A Winter’s Tale Review

A Winter's Tale

You told me my irish accent was pitch perfect, to be sure?

The power of fate is a curious thing.

Makes one man weep, and another man sing.

Colin Farrell’s fate appears to be playing both these men on a silver screen, while the film critic’s destiny could be to deride him for this.

But I just can’t do it; no matter how bad the film, I still love the boy Farrell.

Guess this is because he’s the one hollywood star I most identify with, from his Irish heritage of dark hair with a healthy dose of mischief thrown in for good measure to his restless Celtic soul.

And in A Winter’s Tale, Farrell takes my love affair with him to new heights by looking and dressing disturbingly like, well, me.

Peter Lake is a thief but not a fiend.

Having rocked up onto New York City’s shores as a babe in the arms of a model ship his immigrant parents set adrift after they’d been turned away, the adult version of Lake finds himself in a 1920’s shaped big apple having fallen in with the wrong crew.

Said crew is also the wrong kind to fall out with, being of the mafia variety and headed by the demonic Pearly Soames.

Which is funny, because Russell Crowe’s take on an Irish accent has surely come from hell.

Having taken Lake in as his own, and twisted his instinctive talent for fixing things as a way to unfix safes of New York’s wealthy elite, Soames takes it kind of personal when our orphan hero betrays him.

I can’t really remember precisely what it is that lake did or didn’t do, A Winter’s Tale is so badly written in places that they may not have even bothered to tell us.

After learning that writer and director Akiva Goldsman was also the man who penned the god awful Batman and Robin though, all of his new film’s flaws started to make sense.

Anyway, all you need to know is Lake’s on the lam from Soames now, and is putting his thieving skills to use for his own means now.

But it seems that fate has something else in mind for our Lake, as on his last high end robbery he stumbles into someone who makes him want to steal something far more precious than gold.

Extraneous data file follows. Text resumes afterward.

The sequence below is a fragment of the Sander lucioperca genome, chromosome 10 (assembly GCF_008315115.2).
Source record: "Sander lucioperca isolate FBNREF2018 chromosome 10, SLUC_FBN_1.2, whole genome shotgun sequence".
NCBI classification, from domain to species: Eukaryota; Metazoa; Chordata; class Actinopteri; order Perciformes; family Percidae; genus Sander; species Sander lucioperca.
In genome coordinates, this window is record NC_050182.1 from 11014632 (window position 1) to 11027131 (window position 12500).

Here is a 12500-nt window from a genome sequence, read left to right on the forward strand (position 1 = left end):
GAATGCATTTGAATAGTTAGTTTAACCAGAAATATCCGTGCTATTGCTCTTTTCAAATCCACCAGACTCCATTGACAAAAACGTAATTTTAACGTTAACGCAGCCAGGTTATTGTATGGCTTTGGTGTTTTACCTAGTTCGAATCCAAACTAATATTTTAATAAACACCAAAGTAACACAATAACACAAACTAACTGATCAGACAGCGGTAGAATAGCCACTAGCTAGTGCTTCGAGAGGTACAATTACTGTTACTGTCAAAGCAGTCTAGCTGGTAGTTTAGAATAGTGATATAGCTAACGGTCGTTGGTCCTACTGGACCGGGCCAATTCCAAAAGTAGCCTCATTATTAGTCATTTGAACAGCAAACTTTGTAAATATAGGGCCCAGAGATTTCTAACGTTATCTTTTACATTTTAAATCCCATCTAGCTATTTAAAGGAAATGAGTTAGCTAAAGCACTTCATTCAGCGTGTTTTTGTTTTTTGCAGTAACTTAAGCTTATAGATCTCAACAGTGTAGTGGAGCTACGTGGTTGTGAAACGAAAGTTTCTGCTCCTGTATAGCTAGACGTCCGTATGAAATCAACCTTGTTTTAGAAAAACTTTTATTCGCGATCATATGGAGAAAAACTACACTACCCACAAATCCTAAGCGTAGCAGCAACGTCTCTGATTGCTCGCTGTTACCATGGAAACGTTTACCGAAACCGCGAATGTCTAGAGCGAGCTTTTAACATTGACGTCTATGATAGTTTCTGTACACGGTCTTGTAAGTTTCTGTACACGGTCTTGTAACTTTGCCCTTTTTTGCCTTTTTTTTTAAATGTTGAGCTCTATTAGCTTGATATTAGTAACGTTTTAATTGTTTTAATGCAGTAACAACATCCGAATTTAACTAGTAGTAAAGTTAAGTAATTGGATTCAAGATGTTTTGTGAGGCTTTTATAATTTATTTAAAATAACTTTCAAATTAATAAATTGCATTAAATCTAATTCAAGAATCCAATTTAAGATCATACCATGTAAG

A Winter’s Tale is a supernatural-ish romance spanning an entire century in the city that used to be so great they named it twice, with a story of fate and how we all have our own destinies to find and follow at its heart.

And being the sentimental kind of fellow that I am, I really liked that part.

In its execution though, A Winter’s Tale switches between this purity and some impure writing and acting that borders on the obscene.

Magical things happen without explanation or reason, and though you hope these might be tied up in the film’s final act, they’re not.

There are angels and demons in this winter’s tale, but you never know how they came to be, why they’re even involved or even why they do the things they do.

Sketchy has been ingloriously redefined by Goldsman here.

And then there’s Russell Crowe, who’s one dimensional take on bad guy Soames is either the greatest fine art hoax come vanity project in cinematic history, or the aussie actor’s worst acting performance to date.

Don’t think it’s too much of a spoiler to say it’s the latter, although his murderous take on an Irish accent is a sort of brilliant homage to the great Dick van Dyke.

All this really means is that my boy Colin Farrell has attached his Celtic star to yet another film that won’t do him any favours, which seems to be his own peculiar fate.

But then no-one ever said we’d get to choose our own destinies.

Jonathan Campbell

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February 2014
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